I’m back with another look at the Fateforge setting, this time with the magical sourcebok called Grimoire. While the other posts that I’ve made about this setting from Studio Agate have focused on the setting and characters, this post is about the metaphysics of Eana and the spellcasting ability of adventurers.
Schools of Magic
One thing that I really love about Fateforge is its effort to make the arbitrary structures of a roleplaying game into sensible elements of a believable settting. The eight schools of magic have been part of D&D since the second edition but most people only talk about them out-of-character. The first chapter of the Grimoire goes through each of the schools in a short paragraph and provides multiple in-character sidebars from magical scholars about how they teach the theory of spell schools. This is a pretty short part of the overall book but it’s really cool so I think it deserves a call-out.
Geomagical phenomena are one of the most interesting parts of the Fateforge setting. The lands of Eana, like many fantasy settings, are steeped in magic but uniquely that magic isn’t evenly spread around on Eana. A region can have weak magic, strong magic, neutral magic, or it can be an entropic region.
- Neutral magic areas are the default spellcasting seen in the Player’s Handbook or Fateforge‘s Players Guide. You cast spells normally and things are pretty unsurprising.
- Weak magic areas are what you’d expect, regions where magic doesn’t work at its best. The exact details of the weakening are determined by a table of eight options ranging like arcane aridity (replenishing your spells takes more than one long rest) or endosmosis (sometimes taking force damage from a psychic backlash).
- Strong magic areas are also the expected, regions where magic works even better. Again, there’s a table of eight different options like arcane abundance (spells use a slot lower than normal and all Awakened characters can cast a cantrip innately) or gateway of the dead (spells sometimes cause a random opening of a portal to the Underworld).
- Entropic regions shift their characteristic all the time: strong, netural, or weak depending on the day. At dawn you roll on a table and around 16% of the time it will shift one way or another.
Specialists in the world of Eana study these sorts of effects and it’s even possible to predict a change in an entropic region like forecasting the weather. The easiest way to figure out the geomagic of a region is through Arcana but you can also use Nature or Religion with increased DC which means the party can figure it out regardless of whether they have an arcanist. There are also guides to using geomagical regions and a sidebar on making your own geomagical effects so there’s lots of ways to use this in your campaign.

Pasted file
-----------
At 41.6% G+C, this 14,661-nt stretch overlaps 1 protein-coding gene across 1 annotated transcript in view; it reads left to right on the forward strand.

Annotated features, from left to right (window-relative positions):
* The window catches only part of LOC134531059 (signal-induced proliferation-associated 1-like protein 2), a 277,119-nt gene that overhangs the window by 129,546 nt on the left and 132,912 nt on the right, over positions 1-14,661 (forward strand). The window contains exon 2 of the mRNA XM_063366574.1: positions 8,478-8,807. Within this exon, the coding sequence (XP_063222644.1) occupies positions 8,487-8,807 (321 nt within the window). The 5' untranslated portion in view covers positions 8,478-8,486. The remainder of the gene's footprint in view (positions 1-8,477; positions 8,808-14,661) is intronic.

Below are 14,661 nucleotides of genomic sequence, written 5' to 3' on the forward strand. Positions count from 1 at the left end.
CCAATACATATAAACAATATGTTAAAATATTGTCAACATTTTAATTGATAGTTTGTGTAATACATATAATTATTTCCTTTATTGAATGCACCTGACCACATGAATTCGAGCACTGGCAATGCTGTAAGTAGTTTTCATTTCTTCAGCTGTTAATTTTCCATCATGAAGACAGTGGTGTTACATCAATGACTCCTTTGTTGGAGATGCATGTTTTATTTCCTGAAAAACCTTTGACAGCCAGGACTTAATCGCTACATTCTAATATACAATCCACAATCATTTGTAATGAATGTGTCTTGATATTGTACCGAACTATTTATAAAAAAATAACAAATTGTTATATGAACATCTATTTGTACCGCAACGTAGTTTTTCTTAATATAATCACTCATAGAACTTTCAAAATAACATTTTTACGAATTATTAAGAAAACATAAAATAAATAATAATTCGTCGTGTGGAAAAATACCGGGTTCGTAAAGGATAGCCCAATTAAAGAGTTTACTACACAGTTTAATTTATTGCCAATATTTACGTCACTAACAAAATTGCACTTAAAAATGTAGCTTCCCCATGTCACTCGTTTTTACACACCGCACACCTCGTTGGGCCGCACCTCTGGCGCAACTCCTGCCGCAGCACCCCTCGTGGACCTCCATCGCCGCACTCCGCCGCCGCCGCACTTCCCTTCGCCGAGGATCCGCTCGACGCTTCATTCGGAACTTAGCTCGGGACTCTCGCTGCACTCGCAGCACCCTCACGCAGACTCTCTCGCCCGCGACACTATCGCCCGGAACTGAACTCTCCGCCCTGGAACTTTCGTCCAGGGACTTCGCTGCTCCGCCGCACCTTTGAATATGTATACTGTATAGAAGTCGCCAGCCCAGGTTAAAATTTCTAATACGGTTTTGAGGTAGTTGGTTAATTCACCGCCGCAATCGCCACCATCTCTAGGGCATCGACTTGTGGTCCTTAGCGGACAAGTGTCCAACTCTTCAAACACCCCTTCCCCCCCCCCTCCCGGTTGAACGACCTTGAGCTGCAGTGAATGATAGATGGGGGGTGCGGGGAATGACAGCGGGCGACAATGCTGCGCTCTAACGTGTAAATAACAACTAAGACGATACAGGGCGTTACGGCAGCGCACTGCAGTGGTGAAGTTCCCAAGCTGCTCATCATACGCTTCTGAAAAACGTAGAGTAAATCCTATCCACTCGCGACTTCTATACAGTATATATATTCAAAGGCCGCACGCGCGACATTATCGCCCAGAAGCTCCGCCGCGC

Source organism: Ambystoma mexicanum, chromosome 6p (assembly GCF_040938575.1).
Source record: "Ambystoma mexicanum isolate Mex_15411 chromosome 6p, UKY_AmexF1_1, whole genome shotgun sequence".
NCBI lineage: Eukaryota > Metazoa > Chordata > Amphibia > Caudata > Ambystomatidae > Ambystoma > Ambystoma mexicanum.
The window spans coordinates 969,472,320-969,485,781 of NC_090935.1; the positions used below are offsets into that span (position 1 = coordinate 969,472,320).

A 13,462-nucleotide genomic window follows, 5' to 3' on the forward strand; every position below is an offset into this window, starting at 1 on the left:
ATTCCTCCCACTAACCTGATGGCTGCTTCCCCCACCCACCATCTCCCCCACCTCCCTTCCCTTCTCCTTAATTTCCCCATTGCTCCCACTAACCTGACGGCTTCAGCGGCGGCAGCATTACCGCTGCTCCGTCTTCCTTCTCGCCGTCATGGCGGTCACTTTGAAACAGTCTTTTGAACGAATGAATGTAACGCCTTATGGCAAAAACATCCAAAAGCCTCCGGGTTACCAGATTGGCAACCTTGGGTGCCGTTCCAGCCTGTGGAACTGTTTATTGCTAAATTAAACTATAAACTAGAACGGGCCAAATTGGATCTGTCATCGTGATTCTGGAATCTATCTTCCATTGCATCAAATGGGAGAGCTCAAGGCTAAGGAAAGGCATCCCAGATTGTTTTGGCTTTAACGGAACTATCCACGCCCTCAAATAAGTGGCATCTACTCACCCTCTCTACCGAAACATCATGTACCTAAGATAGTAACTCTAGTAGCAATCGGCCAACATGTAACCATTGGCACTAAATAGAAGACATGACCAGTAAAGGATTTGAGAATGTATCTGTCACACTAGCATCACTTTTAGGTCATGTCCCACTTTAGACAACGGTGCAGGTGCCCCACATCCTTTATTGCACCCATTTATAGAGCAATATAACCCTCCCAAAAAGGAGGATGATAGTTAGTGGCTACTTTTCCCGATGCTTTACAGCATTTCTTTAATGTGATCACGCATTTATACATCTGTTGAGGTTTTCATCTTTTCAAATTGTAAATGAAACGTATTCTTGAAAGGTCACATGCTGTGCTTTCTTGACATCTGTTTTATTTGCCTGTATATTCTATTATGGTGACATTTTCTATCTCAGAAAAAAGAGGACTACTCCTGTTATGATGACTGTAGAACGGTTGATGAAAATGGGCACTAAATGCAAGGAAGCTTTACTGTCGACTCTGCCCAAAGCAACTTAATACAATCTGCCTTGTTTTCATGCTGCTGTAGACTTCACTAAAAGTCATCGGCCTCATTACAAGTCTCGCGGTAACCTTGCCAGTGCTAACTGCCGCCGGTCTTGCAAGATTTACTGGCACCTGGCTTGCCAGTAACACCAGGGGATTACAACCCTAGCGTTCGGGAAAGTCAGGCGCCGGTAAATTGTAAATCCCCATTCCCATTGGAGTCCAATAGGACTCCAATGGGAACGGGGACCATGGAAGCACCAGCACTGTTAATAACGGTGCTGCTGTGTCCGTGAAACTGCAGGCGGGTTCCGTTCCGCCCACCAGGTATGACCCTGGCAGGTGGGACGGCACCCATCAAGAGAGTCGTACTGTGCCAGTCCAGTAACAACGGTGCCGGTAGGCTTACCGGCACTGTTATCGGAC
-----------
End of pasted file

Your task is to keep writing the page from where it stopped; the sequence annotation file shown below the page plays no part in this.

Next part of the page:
Corruption and Madness
It shouldn’t shock you that the creators of Shadows of Esteren have a heavily gothic take on classic dungeon delving. If you want to include the horror module of Fateforge then you certainly need your characters to slowly go mad otherwise, like, what’s the point?
Madness checks are Wisdom saves with short-term, long-term, and indefinite madness which will be a familiar approach to just about anyone who’s played a horror RPG before. Once you know what kind of madness you’re dealing with you roll on the appropriate table and end up with Panic or Amnesia or Catatonia. Indefinite madness adds a Flaw to your character similar to the sort of thing you get from a Background. If you want to make things bloodier, there’s also an option to have the object of your madness trigger a murderous rage. So… neat?
Speaking of horror, though, there’s another section about adding Corruption to your campaign to show some of the insidious forces in the world of Eana. There are a number of different options for what the form of the Corruption actually is and how you want to include it in your campaign. Your character can become corrupt through contact with corrupt sources, by casting corrupt spells, and giving in to temptation. When you become more corrupted you get transformations and access to horrifying feats. The worst option is definitely Corrupt Polymorph which lets you transform yourself into a corrupting monster. Gross!
Most of the spells in the Grimoire are from the SRD but there are also some Fateforge originals. New spells include some which are pretty self-explanatory like acid blob, blindsight, bloodthirsty fury, duplicate potion, overpowering weapon, or vengeful weapon. Others like fateful twist (gain +1 to a check after you roll), hunter’s haven (summon a woodland refuge), psychic weapon (conjure a weapon of pure psychic energy), or raven’s claw (harm and blind targets in a burst) need some extra explanation.
Like the rest of Studio Agate’s creations this chapter (over 170 pages) is just gorgeous but I’m not going to belabor every little spell. It’s a work of art, check it out for yourself if you want to know.
I really love this book and would happily flip through its contents as entertainment as well as roleplaying tools. It’s gorgeous and has awesome ideas that I can’t wait to use, borrow, and adapt to my 5e games. I don’t love that all spells and magical topics are separated out into another book that people have to buy but I will say that if you are at all interested in what I’ve previously told you about Fateforge then there is no chance that you will be disappointed with the contents of Grimoire.